Special features of the oil circulating portion of the compressor cooling system of this invention as seen in FIG. 3 are the by-pass oil line 87 communicating from discharge line 86 to a thermal by-pass valve 89 situated in the cooler discharge line 90 wherein the thermal bypass valve 89 is the heart of the compressor tempera ture regulating system in that discharge air temperature is held in direct relation to the compressor oil temperature. The thermal valve 89 is designed'to allow full oil by-pass flow through the by-pass line 87 into the cooler discharge line 90 until the oil temperature reaches a preselected value for instance 100F. At temperatures ranging above that value the valve 89 gradually throttles the by-pass flow as the temperature increases and becomes completely closed to by-pass oil when the oil temperature reaches a preselected maximum value for instance 130F. Thus, with the compressor operating and the temperature of the oil below l0OF most of the oil from the oil pump 82 will pass through the by-pass line 87 and not through the cooler 88. With the thermal valve 89 set to the above-mentioned temperatures there will be assured a minimum oil injection tempera ture approximately 1 15F to the compressor. The valve 89 also has a built-in pressure relief feature so that a pressure difference of more than a selected value, for instance, 50 pounds per square inch from line 87 to line 90 will open the thermal valve 89 regardless of temperature. Thus, if the cooler should become plugged, the thermal valve will open regardless of temperature to provide lubrication to the compressor until the safety circuit shuts down the machine because of high discharge temperature.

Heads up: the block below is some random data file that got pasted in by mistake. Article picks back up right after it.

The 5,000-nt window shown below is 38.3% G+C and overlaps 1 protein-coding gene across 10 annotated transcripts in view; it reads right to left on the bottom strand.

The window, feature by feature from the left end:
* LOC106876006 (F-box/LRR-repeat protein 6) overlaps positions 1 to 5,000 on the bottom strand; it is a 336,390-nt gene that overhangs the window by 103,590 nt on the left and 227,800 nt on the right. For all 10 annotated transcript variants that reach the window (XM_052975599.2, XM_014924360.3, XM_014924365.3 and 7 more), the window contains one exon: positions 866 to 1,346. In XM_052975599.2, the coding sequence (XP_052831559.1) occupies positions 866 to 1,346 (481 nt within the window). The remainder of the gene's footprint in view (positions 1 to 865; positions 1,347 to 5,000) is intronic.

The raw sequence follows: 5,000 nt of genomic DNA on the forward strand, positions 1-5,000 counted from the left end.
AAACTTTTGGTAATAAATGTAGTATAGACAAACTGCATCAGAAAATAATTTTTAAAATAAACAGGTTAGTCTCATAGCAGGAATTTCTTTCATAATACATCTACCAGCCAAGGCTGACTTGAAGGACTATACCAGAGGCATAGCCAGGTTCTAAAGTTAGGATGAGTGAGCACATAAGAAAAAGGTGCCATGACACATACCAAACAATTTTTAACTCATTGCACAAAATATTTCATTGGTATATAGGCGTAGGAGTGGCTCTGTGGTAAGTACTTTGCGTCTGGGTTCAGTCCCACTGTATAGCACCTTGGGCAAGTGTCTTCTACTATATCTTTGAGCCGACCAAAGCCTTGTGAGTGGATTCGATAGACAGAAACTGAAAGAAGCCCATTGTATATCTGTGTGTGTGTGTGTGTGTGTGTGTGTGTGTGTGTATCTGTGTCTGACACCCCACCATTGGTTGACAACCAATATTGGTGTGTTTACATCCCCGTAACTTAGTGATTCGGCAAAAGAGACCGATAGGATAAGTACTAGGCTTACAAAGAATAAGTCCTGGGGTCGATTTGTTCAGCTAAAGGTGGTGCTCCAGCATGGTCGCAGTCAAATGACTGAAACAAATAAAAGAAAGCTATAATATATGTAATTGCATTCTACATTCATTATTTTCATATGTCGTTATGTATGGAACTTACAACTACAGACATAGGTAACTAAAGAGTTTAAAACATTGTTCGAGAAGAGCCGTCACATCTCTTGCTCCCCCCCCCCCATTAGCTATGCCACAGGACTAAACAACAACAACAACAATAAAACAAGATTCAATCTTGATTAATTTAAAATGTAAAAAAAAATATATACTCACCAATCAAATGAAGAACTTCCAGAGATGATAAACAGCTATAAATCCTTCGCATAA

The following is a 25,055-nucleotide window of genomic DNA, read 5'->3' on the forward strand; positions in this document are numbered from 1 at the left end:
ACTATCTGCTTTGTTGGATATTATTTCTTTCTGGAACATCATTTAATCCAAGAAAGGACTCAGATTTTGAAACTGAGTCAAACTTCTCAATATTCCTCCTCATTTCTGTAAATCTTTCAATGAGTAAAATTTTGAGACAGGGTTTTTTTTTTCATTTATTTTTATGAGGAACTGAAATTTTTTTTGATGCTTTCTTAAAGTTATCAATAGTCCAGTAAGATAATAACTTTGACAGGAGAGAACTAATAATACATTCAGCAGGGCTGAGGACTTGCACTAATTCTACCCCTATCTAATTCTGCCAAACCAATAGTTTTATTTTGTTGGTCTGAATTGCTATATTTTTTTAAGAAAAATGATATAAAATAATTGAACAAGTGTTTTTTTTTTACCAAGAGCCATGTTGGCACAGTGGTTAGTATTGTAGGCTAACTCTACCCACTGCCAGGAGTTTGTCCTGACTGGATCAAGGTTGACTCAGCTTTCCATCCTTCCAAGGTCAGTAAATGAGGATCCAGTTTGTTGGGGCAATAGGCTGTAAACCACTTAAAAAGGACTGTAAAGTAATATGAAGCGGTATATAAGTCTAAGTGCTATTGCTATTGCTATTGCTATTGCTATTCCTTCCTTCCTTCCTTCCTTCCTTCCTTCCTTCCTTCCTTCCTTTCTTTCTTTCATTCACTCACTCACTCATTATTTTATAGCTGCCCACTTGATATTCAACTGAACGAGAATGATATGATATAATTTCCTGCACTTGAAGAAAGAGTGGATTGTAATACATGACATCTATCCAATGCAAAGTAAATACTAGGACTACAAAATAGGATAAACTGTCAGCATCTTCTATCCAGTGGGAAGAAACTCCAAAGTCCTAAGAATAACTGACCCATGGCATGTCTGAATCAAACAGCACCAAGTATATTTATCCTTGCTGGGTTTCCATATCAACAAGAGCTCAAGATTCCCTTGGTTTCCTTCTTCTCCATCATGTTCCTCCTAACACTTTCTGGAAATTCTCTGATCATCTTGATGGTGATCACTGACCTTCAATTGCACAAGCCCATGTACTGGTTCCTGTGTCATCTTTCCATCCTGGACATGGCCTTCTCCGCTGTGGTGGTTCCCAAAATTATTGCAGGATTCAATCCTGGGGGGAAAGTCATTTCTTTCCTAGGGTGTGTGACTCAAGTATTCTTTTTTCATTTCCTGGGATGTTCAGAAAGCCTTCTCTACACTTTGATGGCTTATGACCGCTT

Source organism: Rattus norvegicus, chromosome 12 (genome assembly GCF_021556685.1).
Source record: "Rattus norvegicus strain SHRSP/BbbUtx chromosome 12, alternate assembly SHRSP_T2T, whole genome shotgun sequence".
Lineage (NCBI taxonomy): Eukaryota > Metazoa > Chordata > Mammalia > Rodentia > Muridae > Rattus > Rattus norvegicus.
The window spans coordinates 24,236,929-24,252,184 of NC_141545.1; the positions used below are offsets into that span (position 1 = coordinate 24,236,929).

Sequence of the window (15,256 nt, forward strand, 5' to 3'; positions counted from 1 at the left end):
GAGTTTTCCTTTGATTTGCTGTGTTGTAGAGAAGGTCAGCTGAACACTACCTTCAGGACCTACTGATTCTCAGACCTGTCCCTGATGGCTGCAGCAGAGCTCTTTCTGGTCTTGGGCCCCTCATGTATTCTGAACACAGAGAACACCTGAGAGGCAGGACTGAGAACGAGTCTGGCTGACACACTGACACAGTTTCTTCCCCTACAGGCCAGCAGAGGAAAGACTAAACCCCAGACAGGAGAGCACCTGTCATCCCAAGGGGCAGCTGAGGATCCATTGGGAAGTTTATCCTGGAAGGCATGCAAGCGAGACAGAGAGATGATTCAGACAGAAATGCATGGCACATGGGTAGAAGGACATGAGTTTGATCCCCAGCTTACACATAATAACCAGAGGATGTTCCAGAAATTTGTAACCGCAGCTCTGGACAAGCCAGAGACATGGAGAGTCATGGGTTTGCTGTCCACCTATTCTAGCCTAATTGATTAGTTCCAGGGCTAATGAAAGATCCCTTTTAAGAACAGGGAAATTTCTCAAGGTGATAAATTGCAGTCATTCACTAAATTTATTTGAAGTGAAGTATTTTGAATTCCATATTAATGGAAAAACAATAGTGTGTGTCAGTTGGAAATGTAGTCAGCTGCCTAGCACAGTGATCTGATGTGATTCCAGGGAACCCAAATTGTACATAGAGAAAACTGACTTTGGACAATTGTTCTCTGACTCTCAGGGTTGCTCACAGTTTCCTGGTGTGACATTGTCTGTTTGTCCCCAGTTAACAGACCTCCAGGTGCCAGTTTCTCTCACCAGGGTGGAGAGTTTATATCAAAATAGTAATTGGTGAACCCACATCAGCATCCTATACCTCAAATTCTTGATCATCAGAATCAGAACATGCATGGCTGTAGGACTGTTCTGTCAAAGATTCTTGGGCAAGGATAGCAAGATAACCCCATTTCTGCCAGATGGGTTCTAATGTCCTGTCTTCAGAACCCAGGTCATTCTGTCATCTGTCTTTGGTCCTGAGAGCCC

Another feature of the oil cooling system resides in a check valve 92 connected by an anti-vacuum line 91 from the inlet upper end of the cooler 88 to the throat 24 for the purpose of breaking any vacuum that should form when the compressor has been shut down and the oil is draining back through'the line 86 to the sump 77 so that pressure of the atmosphere in sump 77 will not prevent proper draining of the cooler 88.
Also connected to the outlet side of the oil pump 82 as by connection to the by-pass line 87 is a line 97 communicating with the interior of the inlet valve throat 24 by way of relief valve 98 set to open at a desired maximum value say 150 pounds per square inch to provide safety control against overpressuring the cooler or the oil filters in the case of either of these elements becoming completely plugged up.
Some of the advantages of such a system are the provision for low pressure drop between the oil sump and the oil pump inlet which is of considerable benefit during cold starting or operation at sub-zero weather conditions and insures faster delivery of oil at the compressor injection area; line 97 and relief valve 98 provide for oil dumping as a safety feature and allows an extended time period for the compressor high temperature safety shut-down switch to operate; and of course the anti vacuum line 91 provides for good draining of the cooler 88 so that starting will not find the cooler 88 completely filled with cold oil with the attendant disadvantages.
In the oil line 94 there is shown an oil flow switch which is normally open with no oil flowing and electrically closed whenever oil flow through switch 95 exceeds a preselected minimum. Flow switch 95 may have an on-off feature providing for manual or electrical opening of the switch to provide unloaded operation when the engine and compressor are running.